When a vacation becomes an office away from the workplace

PHOTO: When a vacation becomes an office away from the workplace

PETALING JAYA - Armed with smartphones and laptops, Malaysian workers are willing to work while on vacation but only if it is an emergency requiring their urgent attention.

And just as Expedia's recently released "2013 Vacation Deprivation" study has revealed, for many, "vacation is just an office away from the office".

According to the US-based travel portal's report, over 90 per cent of working adults in Malaysia, France, Mexico, Thailand and India "constantly, regularly, or sometimes" check e-mails and voicemails while on holiday.

Senior customer service executive Agatha Tan, 30, checks her work e-mails in the mornings or at night when on vacation.

"I set aside time to get some work done even though I have a colleague backing me up at the office while I'm away.

"There are certain queries that only I can address, so it's irresponsible to dump everything on my colleague just because I'm on leave," she said.

Auditor Pauline Chow, 27, monitors her office e-mails for the first few days of her holiday as some clients may not know she is on leave.

She is not expected to work while on vacation unless there are urgent ongoing matters that need her attention.

"For example, if I am in charge of a job and there are deadlines, I will be asked to help," she said.

"In my industry, labour resource allocation can be planned in advance," she said, adding that employees should not take leave during peak periods as those at work will be stressed out.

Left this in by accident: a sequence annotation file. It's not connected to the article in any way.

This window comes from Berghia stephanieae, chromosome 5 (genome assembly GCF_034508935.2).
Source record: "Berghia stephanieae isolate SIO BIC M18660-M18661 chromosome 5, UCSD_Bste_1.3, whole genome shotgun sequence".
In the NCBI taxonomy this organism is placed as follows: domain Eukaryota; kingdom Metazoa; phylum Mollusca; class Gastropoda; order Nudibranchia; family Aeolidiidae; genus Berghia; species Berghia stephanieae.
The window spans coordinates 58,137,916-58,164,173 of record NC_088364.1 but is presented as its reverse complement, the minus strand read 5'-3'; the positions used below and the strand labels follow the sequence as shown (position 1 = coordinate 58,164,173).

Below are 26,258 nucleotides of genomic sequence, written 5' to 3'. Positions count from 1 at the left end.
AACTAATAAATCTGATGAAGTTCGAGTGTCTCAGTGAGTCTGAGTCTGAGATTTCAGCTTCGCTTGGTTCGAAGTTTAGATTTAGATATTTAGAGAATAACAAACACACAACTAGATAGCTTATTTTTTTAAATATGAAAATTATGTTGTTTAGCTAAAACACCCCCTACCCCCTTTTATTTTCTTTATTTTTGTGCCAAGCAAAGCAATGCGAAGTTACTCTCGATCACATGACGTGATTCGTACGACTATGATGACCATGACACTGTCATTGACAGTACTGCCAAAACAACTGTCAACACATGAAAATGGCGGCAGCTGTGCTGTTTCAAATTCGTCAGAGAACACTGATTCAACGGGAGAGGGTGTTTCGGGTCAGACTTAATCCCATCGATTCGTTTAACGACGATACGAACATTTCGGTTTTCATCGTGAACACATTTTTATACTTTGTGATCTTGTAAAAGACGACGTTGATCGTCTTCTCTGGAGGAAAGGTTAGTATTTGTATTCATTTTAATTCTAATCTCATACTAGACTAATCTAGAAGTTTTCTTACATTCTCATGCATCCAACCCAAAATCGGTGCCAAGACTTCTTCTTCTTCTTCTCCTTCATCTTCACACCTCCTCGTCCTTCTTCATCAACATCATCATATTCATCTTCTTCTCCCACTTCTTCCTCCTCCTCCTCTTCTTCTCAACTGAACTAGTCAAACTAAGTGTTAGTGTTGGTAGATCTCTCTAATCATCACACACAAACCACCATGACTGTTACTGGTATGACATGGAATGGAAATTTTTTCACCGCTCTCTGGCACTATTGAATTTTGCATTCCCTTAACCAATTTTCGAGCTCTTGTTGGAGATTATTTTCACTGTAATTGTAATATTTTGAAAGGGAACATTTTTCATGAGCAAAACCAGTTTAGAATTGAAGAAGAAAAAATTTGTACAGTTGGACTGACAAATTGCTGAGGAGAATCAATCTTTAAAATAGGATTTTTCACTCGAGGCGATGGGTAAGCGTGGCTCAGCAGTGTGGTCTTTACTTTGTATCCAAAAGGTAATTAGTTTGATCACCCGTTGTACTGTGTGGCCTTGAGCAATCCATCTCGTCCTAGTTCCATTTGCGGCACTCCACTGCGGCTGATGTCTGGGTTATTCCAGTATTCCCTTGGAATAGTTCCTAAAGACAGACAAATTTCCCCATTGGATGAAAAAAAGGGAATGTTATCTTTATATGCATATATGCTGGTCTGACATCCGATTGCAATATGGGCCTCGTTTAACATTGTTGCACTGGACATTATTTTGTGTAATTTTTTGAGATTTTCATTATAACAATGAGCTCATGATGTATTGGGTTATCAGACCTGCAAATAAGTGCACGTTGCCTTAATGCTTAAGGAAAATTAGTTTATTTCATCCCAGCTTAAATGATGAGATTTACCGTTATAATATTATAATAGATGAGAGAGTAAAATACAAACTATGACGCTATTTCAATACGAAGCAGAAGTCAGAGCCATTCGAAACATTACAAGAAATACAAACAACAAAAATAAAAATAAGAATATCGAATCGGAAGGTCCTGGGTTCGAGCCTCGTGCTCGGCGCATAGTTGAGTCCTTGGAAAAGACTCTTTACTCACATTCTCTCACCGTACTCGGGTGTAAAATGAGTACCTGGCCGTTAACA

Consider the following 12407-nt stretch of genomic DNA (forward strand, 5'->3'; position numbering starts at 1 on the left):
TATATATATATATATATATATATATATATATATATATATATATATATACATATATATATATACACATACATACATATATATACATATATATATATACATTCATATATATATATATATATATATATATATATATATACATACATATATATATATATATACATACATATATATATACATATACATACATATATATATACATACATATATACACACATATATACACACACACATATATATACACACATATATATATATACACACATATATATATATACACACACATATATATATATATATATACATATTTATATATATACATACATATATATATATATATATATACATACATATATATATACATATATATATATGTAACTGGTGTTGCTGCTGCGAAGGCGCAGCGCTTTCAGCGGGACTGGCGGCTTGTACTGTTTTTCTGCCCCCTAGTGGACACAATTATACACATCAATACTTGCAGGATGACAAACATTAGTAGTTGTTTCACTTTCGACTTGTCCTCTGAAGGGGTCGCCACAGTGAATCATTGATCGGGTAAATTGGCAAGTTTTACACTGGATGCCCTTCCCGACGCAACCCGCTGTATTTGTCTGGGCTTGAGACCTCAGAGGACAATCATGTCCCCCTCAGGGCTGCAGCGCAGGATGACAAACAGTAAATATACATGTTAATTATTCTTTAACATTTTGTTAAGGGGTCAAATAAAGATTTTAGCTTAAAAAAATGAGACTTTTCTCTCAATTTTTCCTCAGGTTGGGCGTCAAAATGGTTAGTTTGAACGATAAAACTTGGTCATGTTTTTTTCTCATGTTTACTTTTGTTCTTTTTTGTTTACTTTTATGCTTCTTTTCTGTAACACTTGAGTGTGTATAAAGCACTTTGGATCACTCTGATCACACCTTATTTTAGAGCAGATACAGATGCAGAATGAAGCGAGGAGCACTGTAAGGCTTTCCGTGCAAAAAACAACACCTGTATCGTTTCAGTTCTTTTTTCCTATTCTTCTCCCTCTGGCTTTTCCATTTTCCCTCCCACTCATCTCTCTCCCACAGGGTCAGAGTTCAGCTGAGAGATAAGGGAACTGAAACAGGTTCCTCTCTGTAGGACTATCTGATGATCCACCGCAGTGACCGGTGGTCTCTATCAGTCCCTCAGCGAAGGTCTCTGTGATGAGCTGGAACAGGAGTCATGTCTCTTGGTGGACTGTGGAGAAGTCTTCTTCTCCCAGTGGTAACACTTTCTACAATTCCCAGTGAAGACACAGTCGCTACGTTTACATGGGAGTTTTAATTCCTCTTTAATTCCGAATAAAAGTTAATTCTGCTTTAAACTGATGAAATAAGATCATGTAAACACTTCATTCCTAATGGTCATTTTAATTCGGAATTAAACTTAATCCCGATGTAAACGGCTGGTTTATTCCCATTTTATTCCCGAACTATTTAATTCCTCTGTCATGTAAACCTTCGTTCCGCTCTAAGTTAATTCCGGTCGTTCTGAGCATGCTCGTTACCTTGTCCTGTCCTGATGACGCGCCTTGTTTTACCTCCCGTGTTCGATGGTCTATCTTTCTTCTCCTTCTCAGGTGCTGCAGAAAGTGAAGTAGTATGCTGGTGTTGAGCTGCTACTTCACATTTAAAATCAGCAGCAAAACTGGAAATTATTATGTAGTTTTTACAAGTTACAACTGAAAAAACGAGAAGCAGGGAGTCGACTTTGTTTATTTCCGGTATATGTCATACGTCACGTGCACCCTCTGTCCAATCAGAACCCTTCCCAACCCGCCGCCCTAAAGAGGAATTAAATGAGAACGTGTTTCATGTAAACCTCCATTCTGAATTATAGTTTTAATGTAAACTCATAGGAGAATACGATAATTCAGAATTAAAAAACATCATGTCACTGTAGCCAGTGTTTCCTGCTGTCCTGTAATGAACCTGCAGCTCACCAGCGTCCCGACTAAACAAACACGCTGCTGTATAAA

Bank officer M. Jeya Kumari, 27, does not check e-mails on holiday unless she receives an urgent call to do so.

She said bosses should not go overboard by taking employees for granted.

"There must be mutual respect. When bosses are on vacation, we as staff, should only contact them as a last resort," she said.

Sales executive Nur Fatimah Abdullah, 29, said it was unfair of employers to base their staff's performance appraisal on whether they are willing to work while on leave.

"Not answering calls and e-mails while I'm on vacation doesn't make me a bad employee.

"Being on leave means you're off work - that's why e-mails have an auto-response function," she said.

Marketing manager Tiffany Tan, 35, said superiors tend to take advantage of "responsible employees".

"This usually happens because bosses know that such employees will get things done no matter what," she said.

She said managers must prioritise tasks they need done immediately and those that can be completed later.

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